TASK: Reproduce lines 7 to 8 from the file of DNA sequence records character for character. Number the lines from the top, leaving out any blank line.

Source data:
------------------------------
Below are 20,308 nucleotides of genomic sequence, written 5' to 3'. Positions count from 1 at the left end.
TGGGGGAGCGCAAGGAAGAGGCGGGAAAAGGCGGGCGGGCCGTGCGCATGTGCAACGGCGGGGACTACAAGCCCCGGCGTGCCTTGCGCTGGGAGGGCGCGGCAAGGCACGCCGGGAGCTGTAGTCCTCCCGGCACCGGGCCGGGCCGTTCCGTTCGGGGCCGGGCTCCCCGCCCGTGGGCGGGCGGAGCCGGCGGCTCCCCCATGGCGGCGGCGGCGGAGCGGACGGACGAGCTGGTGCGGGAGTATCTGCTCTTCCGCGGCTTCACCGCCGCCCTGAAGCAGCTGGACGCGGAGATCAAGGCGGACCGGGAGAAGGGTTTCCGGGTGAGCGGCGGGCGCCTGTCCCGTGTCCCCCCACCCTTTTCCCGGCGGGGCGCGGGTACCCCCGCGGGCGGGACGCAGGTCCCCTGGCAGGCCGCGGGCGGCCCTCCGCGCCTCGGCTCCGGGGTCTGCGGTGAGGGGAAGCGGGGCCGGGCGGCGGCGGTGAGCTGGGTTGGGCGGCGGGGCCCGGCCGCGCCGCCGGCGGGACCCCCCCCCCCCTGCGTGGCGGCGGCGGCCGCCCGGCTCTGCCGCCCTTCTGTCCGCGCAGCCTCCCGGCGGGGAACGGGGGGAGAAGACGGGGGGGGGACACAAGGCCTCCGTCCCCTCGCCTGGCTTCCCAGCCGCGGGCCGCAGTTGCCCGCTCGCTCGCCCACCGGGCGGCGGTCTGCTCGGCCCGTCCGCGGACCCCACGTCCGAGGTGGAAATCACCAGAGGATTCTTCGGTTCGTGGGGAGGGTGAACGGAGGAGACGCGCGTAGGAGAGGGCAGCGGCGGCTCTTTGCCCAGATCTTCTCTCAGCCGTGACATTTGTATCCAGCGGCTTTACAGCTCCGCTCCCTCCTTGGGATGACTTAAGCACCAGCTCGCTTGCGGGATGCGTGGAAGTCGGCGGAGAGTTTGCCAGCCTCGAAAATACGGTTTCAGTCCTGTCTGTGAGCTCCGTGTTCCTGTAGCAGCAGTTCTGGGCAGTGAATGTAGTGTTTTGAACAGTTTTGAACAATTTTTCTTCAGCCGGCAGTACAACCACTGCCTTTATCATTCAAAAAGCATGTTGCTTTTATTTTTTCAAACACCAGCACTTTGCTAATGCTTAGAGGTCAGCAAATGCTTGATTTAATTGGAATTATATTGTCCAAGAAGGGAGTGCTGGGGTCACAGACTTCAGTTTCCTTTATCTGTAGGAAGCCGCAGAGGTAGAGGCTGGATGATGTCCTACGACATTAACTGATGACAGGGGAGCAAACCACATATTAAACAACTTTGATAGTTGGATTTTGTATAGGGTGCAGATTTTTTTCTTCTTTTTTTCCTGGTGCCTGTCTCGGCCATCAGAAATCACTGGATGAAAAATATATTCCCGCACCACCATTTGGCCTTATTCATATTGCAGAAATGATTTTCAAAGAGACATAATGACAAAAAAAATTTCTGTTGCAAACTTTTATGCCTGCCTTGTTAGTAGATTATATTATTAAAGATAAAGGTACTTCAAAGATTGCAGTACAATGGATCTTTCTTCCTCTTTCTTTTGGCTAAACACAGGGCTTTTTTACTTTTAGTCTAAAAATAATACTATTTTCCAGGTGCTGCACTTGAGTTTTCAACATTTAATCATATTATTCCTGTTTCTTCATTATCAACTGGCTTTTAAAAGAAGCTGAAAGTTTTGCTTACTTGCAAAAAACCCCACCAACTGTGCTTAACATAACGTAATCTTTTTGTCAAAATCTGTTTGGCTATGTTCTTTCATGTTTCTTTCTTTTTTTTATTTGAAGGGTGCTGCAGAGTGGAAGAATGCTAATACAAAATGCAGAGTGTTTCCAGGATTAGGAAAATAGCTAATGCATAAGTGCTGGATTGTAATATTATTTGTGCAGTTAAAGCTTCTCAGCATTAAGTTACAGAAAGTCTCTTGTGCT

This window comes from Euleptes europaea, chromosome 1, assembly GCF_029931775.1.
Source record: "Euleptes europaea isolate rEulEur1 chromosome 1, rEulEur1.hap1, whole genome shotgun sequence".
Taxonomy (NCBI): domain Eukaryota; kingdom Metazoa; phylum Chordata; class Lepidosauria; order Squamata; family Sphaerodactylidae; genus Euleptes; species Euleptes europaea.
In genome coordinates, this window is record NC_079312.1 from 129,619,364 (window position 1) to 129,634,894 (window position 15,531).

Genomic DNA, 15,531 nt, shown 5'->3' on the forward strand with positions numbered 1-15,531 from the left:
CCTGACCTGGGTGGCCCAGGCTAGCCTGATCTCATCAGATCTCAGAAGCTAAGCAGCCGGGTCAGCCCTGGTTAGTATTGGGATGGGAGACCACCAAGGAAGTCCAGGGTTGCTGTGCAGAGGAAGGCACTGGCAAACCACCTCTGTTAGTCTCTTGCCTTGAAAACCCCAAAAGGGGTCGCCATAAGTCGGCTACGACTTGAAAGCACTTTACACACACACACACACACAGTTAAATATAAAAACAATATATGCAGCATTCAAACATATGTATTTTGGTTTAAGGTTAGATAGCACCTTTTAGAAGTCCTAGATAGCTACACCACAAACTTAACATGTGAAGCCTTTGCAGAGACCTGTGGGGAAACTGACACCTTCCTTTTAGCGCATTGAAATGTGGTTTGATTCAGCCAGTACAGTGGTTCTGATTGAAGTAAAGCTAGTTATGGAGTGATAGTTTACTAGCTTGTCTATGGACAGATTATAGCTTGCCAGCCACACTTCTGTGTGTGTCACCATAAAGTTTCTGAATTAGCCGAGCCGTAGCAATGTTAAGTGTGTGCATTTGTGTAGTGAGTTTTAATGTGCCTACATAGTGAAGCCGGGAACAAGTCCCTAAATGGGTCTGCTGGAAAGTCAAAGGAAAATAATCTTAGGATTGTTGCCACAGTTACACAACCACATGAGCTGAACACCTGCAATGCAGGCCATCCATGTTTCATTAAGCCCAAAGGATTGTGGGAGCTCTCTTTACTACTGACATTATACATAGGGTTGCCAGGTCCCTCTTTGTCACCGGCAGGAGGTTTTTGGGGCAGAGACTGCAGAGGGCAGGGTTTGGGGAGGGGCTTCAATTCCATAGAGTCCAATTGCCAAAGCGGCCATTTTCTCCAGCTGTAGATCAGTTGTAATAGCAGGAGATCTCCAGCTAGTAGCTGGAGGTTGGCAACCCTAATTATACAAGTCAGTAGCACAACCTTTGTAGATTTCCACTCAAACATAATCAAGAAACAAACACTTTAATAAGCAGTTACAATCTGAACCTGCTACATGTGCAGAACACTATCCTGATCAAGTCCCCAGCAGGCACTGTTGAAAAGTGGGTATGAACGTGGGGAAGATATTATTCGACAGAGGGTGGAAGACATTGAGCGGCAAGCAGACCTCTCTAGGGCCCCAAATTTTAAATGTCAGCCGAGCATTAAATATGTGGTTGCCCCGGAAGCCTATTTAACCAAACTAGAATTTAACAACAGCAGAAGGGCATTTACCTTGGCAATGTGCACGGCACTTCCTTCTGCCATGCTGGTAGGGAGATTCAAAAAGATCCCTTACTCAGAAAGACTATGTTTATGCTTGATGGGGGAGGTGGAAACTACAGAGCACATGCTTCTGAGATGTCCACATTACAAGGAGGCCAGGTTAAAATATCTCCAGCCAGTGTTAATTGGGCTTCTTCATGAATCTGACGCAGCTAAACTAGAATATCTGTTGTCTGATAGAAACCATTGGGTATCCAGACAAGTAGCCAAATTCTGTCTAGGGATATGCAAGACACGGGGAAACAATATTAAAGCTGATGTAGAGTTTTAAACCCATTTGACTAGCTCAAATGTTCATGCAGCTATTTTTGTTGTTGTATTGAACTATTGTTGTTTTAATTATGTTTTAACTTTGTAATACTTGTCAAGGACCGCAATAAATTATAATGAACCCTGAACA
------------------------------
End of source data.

Genomic DNA, 15,531 nt, shown 5'->3' on the forward strand with positions numbered 1-15,531 from the left:
CCTGACCTGGGTGGCCCAGGCTAGCCTGATCTCATCAGATCTCAGAAGCTAAGCAGCCGGGTCAGCCCTGGTTAGTATTGGGATGGGAGACCACCAAGGAAGTCCAGGGTTGCTGTGCAGAGGAAGGCACTGGCAAACCACCTCTGTTAGTCTCTTGCCTTGAAAACCCCAAAAGGGGTCGCCATAAGTCGGCTACGACTTGAAAGCACTTTACACACACACACACACACAGTTAAATATAAAAACAATATATGCAGCATTCAAACATATGTATTTTGGTTTAAGGTTAGATAGCACCTTTTAGAAGTCCTAGATAGCTACACCACAAACTTAACATGTGAAGCCTTTGCAGAGACCTGTGGGGAAACTGACACCTTCCTTTTAGCGCATTGAAATGTGGTTTGATTCAGCCAGTACAGTGGTTCTGATTGAAGTAAAGCTAGTTATGGAGTGATAGTTTACTAGCTTGTCTATGGACAGATTATAGCTTGCCAGCCACACTTCTGTGTGTGTCACCATAAAGTTTCTGAATTAGCCGAGCCGTAGCAATGTTAAGTGTGTGCATTTGTGTAGTGAGTTTTAATGTGCCTACATAGTGAAGCCGGGAACAAGTCCCTAAATGGGTCTGCTGGAAAGTCAAAGGAAAATAATCTTAGGATTGTTGCCACAGTTACACAACCACATGAGCTGAACACCTGCAATGCAGGCCATCCATGTTTCATTAAGCCCAAAGGATTGTGGGAGCTCTCTTTACTACTGACATTATACATAGGGTTGCCAGGTCCCTCTTTGTCACCGGCAGGAGGTTTTTGGGGCAGAGACTGCAGAGGGCAGGGTTTGGGGAGGGGCTTCAATTCCATAGAGTCCAATTGCCAAAGCGGCCATTTTCTCCAGCTGTAGATCAGTTGTAATAGCAGGAGATCTCCAGCTAGTAGCTGGAGGTTGGCAACCCTAATTATACAAGTCAGTAGCACAACCTTTGTAGATTTCCACTCAAACATAATCAAGAAACAAACACTTTAATAAGCAGTTACAATCTGAACCTGCTACATGTGCAGAACACTATCCTGATCAAGTCCCCAGCAGGCACTGTTGAAAAGTGGGTATGAACGTGGGGAAGATATTATTCGACAGAGGGTGGAAGACATTGAGCGGCAAGCAGACCTCTCTAGGGCCCCAAATTTTAAATGTCAGCCGAGCATTAAATATGTGGTTGCCCCGGAAGCCTATTTAACCAAACTAGAATTTAACAACAGCAGAAGGGCATTTACCTTGGCAATGTGCACGGCACTTCCTTCTGCCATGCTGGTAGGGAGATTCAAAAAGATCCCTTACTCAGAAAGACTATGTTTATGCTTGATGGGGGAGGTGGAAACTACAGAGCACATGCTTCTGAGATGTCCACATTACAAGGAGGCCAGGTTAAAATATCTCCAGCCAGTGTTAATTGGGCTTCTTCATGAATCTGACGCAGCTAAACTAGAATATCTGTTGTCTGATAGAAACCATTGGGTATCCAGACAAGTAGCCAAATTCTGTCTAGGGATATGCAAGACACGGGGAAACAATATTAAAGCTGATGTAGAGTTTTAAACCCATTTGACTAGCTCAAATGTTCATGCAGCTATTTTTGTTGTTGTATTGAACTATTGTTGTTTTAATTATGTTTTAACTTTGTAATACTTGTCAAGGACCGCAATAAATTATAATGAACCCTGAACA